Westinghouse unveils an industry novelty: a 3D-printed component
A first-of-a-kind installation of a 3D-printed thimble plugging device has been performed at Exelon's Byron unit 1 during the plant's scheduled Spring refuelling outage.
Additive manufacturing –or 3D printing– simplifies the manufacturing process by building a three-dimensional object from a computer-aided design model, usually by successively adding material layer by layer. Westinghouse Chief Technology Officer Ken Canavan says this enables the company to offer its customers enhanced component designs that improve performance and reduce costs, as well as to provide access to components that may not be available using traditional manufacturing methods.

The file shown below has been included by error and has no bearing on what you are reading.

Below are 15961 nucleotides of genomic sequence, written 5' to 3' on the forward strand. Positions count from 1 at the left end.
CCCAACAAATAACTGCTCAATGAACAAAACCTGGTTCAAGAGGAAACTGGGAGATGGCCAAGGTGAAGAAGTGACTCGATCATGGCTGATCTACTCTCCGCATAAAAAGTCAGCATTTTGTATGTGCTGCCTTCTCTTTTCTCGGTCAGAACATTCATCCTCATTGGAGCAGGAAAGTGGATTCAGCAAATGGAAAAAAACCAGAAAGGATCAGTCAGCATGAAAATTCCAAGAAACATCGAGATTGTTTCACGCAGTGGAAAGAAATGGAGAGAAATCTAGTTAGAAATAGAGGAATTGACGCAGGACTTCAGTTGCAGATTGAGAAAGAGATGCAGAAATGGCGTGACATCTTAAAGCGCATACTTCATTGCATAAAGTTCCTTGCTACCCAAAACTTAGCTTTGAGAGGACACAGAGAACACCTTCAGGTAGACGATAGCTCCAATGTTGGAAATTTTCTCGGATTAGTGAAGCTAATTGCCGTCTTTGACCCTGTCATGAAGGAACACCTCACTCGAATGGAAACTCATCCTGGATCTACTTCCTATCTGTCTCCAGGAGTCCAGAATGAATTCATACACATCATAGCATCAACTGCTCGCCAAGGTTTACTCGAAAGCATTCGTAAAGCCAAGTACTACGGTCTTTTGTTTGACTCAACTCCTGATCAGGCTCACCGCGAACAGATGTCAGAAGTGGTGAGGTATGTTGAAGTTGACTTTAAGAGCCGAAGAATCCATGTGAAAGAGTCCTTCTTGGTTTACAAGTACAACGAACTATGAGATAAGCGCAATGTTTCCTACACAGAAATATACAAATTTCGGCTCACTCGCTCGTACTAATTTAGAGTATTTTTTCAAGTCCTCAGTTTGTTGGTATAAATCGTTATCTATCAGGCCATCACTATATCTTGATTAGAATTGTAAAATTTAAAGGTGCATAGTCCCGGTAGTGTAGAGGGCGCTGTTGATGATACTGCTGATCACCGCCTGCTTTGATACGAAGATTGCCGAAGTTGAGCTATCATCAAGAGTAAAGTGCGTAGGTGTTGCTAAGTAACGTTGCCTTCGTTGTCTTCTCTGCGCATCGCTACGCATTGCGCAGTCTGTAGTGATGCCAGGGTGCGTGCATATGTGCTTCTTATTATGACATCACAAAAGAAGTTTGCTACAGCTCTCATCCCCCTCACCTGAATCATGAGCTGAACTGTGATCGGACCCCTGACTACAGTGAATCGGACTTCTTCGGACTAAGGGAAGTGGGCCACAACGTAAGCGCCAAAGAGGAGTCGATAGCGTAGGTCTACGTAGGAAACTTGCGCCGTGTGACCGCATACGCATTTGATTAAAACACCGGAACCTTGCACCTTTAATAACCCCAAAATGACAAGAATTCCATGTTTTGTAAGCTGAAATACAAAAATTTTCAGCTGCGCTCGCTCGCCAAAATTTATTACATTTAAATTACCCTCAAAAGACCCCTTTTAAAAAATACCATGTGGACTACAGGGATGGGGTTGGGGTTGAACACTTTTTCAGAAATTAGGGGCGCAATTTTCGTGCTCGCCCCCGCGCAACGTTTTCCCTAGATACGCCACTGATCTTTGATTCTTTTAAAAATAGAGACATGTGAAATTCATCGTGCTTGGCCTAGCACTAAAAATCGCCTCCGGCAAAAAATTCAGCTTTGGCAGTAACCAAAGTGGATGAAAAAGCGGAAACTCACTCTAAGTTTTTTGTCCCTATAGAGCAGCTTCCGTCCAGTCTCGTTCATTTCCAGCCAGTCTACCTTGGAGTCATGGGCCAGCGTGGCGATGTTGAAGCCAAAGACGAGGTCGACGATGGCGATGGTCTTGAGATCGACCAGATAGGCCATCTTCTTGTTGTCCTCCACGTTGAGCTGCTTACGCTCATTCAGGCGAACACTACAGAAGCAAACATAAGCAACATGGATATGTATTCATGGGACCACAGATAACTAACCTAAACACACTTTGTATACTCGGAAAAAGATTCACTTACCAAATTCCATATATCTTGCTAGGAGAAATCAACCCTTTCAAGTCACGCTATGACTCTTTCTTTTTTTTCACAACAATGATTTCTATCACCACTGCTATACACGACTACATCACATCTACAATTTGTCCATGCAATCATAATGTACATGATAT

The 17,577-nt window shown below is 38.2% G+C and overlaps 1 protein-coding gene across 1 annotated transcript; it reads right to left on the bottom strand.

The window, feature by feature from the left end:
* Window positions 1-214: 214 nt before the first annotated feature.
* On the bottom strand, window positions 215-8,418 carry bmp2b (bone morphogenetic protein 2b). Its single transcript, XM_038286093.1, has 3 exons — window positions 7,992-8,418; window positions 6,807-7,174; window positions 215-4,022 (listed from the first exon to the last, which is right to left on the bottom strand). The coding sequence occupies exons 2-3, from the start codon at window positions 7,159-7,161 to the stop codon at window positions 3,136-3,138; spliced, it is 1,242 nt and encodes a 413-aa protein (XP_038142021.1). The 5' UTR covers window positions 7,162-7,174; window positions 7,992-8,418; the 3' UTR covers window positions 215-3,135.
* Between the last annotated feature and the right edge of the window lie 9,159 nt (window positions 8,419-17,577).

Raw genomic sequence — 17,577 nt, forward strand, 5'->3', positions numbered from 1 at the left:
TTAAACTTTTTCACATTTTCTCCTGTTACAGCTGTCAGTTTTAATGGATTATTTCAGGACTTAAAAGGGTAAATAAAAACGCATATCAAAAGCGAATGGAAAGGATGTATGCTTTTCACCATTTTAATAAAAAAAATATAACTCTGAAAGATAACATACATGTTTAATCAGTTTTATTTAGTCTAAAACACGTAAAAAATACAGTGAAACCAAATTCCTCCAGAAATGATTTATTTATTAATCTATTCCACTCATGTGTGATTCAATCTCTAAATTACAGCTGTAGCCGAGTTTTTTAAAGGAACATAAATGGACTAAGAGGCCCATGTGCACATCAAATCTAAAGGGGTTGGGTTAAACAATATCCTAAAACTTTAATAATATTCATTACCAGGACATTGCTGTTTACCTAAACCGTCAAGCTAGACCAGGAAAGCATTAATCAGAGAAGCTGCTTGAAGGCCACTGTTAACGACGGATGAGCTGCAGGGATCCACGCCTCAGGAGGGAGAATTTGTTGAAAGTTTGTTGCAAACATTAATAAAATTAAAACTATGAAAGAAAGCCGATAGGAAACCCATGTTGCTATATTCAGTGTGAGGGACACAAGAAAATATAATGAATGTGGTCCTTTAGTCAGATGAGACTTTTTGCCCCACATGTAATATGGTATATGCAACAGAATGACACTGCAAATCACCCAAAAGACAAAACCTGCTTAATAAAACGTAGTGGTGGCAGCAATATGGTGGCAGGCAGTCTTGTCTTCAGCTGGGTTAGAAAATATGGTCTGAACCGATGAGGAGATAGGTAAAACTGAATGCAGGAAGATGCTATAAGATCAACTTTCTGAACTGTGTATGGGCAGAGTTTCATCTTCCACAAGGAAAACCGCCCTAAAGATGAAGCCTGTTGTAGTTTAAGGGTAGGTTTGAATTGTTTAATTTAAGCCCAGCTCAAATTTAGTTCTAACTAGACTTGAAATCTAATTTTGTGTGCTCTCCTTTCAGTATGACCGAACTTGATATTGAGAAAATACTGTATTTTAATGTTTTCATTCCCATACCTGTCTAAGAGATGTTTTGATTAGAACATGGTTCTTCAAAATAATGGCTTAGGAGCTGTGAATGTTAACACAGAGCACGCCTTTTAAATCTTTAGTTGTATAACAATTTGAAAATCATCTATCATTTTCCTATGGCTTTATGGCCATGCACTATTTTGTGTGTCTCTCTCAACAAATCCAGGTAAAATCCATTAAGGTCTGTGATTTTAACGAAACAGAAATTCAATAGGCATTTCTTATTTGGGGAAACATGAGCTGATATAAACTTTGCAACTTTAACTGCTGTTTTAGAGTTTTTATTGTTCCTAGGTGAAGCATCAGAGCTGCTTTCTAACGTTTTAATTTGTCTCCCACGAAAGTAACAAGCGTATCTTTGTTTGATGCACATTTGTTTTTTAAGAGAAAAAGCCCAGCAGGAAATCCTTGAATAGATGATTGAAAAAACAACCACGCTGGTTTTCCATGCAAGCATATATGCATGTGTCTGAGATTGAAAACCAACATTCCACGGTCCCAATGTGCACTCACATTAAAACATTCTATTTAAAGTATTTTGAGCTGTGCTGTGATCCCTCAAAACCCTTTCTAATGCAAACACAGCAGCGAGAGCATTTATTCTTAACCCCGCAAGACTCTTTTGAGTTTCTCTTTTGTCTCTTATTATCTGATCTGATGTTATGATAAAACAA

Ken Petersen, Exelon Generation's vice president of nuclear fuels, described additive manufacturing is an exciting new solution for the nuclear industry. "The simplified approach helps meet the industry's need for a wide variety of low-volume, highly critical plant components," he said.
"The simplified approach helps meet the industry's need for a wide variety of low-volume, highly critical plant components"
Westinghouse has been pursuing the use of powder bed fusion –an additive manufacturing technique that uses either a laser or electron beam to melt and fuse material powder together, layer by layer– "for applications including complex and next-generation components required for performance gains; obsolete and difficult-to-procure components; and unique components such as prototypes, mockups and tooling".